Kidney Research and Clinical Practice 2017 Dec; 36(4): 394-395  https://doi.org/10.23876/j.krcp.2017.36.4.394
Unilateral renal atrophy associated with abdominal aortic aneurysm
Eun Hui Bae, Seong Kwon Ma, and Soo Wan Kim
Department of Internal Medicine, Chonnam National University Medical School, Gwangju, Korea
Correspondence to: Soo Wan Kim, Department of Internal Medicine, Chonnam National University Medical School, 42 Jebong-ro, Dong-gu, Gwangju 61469, Korea. E-mail: skimw@chonnam.ac.kr. ORCID: http://orcid.org/0000-0002-3540-9004
Received: August 29, 2017; Accepted: August 31, 2017; Published online: December 31, 2017.
© The Korean Society of Nephrology. All rights reserved.

This is an open-access article distributed under the terms of the Creative Commons Attribution Non-Commercial License (http://creativecommons.org/licenses/bync-nd/4.0/), which permits unrestricted non-commercial use, distribution, and reproduction in any medium, provided the original work is properly cited.
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A 78-year-old woman with hypertension presented with left flank pain. She had been taking angiotensin receptor blockers and beta blockers for the past six years. Her blood pressure was 140/90 mmHg, pulse rate 76/min, hemoglobin 12.3 g/dL (reference range, 12–18 g/dL), and creatinine level 0.5 mg/dL (reference range, 0.5–1.3 mg/dL). Urinalysis revealed microscopic hematuria and no proteinuria. A palpable abdominal mass was detected and pulsation could be felt. Abdominal computed tomographic angiography showed a thrombosed abdominal aortic aneurysm (AAA) with a maximum diameter of 8.5 cm and an atrophic left kidney. The right renal artery originated from the true lumen of the AAA (Fig. 1A), while the left renal artery originated from the false lumen and was smaller and more linear compared to the right renal artery (Fig. 1B). The patient and family refused surgical treatment of the AAA. The left flank pain was caused by herpes zoster, and the patient was discharged after treatment.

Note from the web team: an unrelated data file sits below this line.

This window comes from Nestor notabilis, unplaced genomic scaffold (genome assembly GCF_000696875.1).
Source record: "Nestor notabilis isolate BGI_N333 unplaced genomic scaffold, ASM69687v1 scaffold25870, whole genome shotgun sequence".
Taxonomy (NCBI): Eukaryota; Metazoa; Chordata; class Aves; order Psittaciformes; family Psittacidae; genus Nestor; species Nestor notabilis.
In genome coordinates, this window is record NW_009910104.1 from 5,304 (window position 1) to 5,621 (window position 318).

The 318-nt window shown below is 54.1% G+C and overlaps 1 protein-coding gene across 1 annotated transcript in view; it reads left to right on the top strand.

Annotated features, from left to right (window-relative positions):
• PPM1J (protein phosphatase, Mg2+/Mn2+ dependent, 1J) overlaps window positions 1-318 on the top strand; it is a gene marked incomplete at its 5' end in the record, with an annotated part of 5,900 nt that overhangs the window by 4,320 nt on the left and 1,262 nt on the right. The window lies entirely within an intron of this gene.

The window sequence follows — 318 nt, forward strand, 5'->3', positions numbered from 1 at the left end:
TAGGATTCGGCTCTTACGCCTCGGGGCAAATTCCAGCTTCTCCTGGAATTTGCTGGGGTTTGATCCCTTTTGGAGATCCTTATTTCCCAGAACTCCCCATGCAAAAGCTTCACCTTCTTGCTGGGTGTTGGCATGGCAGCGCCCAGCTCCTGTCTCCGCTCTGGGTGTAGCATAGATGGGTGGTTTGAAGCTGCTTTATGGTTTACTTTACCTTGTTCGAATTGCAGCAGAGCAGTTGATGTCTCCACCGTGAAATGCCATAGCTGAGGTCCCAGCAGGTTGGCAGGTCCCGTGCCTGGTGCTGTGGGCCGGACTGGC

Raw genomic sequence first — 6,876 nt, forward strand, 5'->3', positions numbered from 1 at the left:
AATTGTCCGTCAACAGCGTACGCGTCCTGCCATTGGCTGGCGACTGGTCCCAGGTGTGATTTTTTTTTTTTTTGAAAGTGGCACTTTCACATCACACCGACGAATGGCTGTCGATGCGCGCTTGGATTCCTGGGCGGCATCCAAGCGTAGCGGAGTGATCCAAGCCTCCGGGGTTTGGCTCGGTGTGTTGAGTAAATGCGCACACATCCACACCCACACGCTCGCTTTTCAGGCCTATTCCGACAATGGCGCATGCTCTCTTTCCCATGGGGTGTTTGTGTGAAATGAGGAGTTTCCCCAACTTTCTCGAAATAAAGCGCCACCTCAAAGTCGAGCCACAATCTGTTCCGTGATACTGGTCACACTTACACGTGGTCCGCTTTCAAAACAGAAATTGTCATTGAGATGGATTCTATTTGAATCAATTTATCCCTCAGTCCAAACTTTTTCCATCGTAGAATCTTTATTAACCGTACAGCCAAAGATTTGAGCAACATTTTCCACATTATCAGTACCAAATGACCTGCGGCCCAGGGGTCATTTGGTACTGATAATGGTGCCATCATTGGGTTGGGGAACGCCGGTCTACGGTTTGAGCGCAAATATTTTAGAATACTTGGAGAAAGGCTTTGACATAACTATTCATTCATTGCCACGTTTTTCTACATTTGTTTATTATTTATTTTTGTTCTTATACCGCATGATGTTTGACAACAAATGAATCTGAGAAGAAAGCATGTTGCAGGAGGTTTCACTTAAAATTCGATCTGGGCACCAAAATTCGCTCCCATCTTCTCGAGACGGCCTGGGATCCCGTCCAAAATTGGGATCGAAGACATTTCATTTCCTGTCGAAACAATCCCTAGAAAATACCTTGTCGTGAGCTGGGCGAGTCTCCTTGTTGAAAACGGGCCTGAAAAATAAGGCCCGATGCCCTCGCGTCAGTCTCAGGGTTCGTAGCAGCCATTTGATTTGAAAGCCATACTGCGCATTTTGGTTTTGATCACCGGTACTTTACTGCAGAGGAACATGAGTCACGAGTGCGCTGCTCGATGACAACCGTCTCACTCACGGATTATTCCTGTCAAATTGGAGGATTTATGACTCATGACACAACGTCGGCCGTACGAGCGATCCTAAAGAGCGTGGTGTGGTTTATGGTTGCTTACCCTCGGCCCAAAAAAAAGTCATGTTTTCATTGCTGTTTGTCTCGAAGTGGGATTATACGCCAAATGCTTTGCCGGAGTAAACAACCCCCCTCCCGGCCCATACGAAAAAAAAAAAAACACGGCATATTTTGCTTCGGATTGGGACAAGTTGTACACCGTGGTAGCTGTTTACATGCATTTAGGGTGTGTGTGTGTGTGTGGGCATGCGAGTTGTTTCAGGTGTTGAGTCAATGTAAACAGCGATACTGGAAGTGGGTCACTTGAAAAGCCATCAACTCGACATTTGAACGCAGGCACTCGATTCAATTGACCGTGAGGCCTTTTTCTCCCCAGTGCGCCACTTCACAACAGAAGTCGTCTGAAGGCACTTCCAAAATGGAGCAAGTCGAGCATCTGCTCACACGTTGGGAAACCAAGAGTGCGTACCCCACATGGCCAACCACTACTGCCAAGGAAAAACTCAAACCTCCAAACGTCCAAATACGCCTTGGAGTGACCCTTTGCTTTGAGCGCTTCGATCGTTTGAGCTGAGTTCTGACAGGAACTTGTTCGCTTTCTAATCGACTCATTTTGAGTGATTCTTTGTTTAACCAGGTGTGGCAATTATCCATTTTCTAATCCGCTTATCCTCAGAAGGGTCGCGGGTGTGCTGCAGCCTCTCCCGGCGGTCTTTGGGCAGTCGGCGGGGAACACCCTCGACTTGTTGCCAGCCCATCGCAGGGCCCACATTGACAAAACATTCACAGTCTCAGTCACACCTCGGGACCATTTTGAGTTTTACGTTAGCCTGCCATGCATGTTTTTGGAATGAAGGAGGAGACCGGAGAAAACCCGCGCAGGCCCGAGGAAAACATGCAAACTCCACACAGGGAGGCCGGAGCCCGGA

AAA refers to a localized, abnormal dilatation of the aorta to a diameter > 3 cm or 50% of the aortic diameter at the diaphragm. If left untreated, the continuing extension and thinning of the vessel wall may eventually result in rupture. Endovascular repair of AAAs has widely replaced open surgical repair due to its minimally invasive nature and accompanying lower perioperative mortality and morbidity. However, its application is impossible in AAAs involving the renal arteries.

Renal artery clipping induces unilateral renal artery atrophy in the murine two-kidney one-clip model. We report a clinically similar case of AAA involving the renal arteries.

Figures
Fig. 1. The arrows indicate that the right renal artery originates from the true lumen of the AAA (A), while the left renal artery originates from the false lumen. The left renal artery is smaller and more linear compared to the right renal artery (B).


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